A further examination of the record reveals that testimony as to defendant's asserted gross intoxication came only from his family and friends. These same witnesses testified that Officers Tyson and Wilson, when they arrived to arrest defendant for the murder of a United States marshal, drank vodka and beer with them for an hour before they removed defendant from his mother's home, allowed defendant to leave their presence to have intercourse with his girlfriend, stopped while transporting defendant to the police station so that more liquor could be purchased and allowed defendant to continue his drinking spree at Area 2 robbery headquarters. A story of this nature could reasonably be discounted by the finder of fact.

• 2 There can be no doubt that the warnings given defendant complied with the requirements set out in Miranda. Whether he understood and waived them, notwithstanding the fact that he had been drinking, was a factual question, the answer to which depended upon the acceptance of the testimony of defendant and his witnesses or that of two police officers, an assistant State's attorney and a court reporter. The credibility and weight to be given the testimony of witnesses is a matter to be determined by the trial judge, and his determination will not be reversed unless it appears to be palpably erroneous. On the basis of the record before us we cannot say that the trial judge erred in concluding that there was no infringement of defendant's constitutional rights and that his statements should not be suppressed. See People v. Noonan, 5 Ill. App.3d 1109, 284 N.E.2d 446; People v. Walker, 18 Ill. App.3d 351, 309 N.E.2d 716; People v. Henne, 23 Ill. App.3d 567, 319 N.E.2d 596.

Defendant also argues that his statements should have been suppressed due to the improper conduct of the arresting officers in discouraging his mother from getting him an attorney. Defendant points to the testimony of his witnesses that the officers told Mrs. Moon that they could arrange a better deal with the prosecuting authorities than could an attorney. This testimony was squarely contradicted by that of Officer Wilson who denied telling defendant's mother that he could do more for her son than a lawyer. Officer Tyson testified that he could not recall his partner making any statements to defendant's mother regarding the retention of an attorney.

Although no express finding was made by the trial judge on the matter, it is implicit in the record before us that he found the testimony of the police officers to be more credible than that of defendant's witnesses. It is well established that a finding based on the evaluation of witness' credibility will be sustained unless it can clearly be said that it was manifestly erroneous. (See People v. Nelson, 58 Ill.2d 61, 317 N.E.2d 31.) We do not believe that the finding of the trial judge in this case was "manifestly erroneous" and consequently reject defendant's assertion.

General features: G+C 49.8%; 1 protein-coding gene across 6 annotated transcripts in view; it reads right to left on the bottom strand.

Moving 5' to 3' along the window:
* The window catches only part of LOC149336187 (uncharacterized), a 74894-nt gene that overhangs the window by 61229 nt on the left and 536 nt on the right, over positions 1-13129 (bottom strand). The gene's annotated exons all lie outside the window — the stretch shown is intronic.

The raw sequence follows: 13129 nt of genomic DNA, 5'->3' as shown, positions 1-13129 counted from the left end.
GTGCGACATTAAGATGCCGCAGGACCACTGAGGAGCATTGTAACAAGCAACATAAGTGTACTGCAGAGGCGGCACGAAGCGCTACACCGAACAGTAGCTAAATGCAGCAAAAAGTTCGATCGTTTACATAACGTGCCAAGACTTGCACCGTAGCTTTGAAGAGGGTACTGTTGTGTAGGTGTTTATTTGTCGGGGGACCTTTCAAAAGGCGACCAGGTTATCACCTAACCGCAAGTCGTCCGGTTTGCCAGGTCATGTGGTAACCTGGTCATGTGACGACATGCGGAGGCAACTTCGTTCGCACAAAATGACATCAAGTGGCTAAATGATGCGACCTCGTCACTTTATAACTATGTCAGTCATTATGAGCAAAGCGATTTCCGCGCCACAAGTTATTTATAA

• 3 Indeed, it is our opinion that even if the police officers had told defendant's mother that he didn't need an attorney, defendant's statements need not have been suppressed. Defendant was advised on several occasions on the night of his arrest of his right to consult an attorney before deciding whether or not to answer any questions and his right to have counsel appointed if he could not afford to hire an attorney. Despite being so admonished, defendant chose to waive his rights and make a statement. The supreme court in People v. Brooks, 51 Ill.2d 156, 164, 281 N.E.2d 326, has held:

"An express waiver of the right to counsel is not necessary. The test is that there be a showing of a knowing intent to speak without counsel. Once the defendant has been informed of his rights and indicates that he understands those rights it would seem that his choosing to speak and not requesting a lawyer is sufficient evidence that he knows his rights and chooses not to exercise them."

(See also People v. Johnson, 55 Ill.2d 62, 302 N.E.2d 20.) In the instant case, regardless of what the police told his mother, the evidence is overwhelming that defendant knowingly and intelligently waived his right to counsel and therefore his statements were admissible.

Defendant next contends that the State failed to prove beyond a reasonable doubt that he knowingly and willingly participated in the crimes for which he was tried. He points to such factors as his asserted reluctance to join Hiram Brown and his other co-defendants on the night of the crime, his failure to draw his gun during the attempt armed robbery, the fact that he was in another room over 45 feet from the area where the gunfire resulting in Henry Dale's death occurred, and his statements to the police and trial testimony to the effect that he did not intend to take any money or hurt anyone. It is the State's basic position that defendant was properly convicted due to his acquiescence in criminal activity planned by his companions coupled with his presence at the scene of the crime.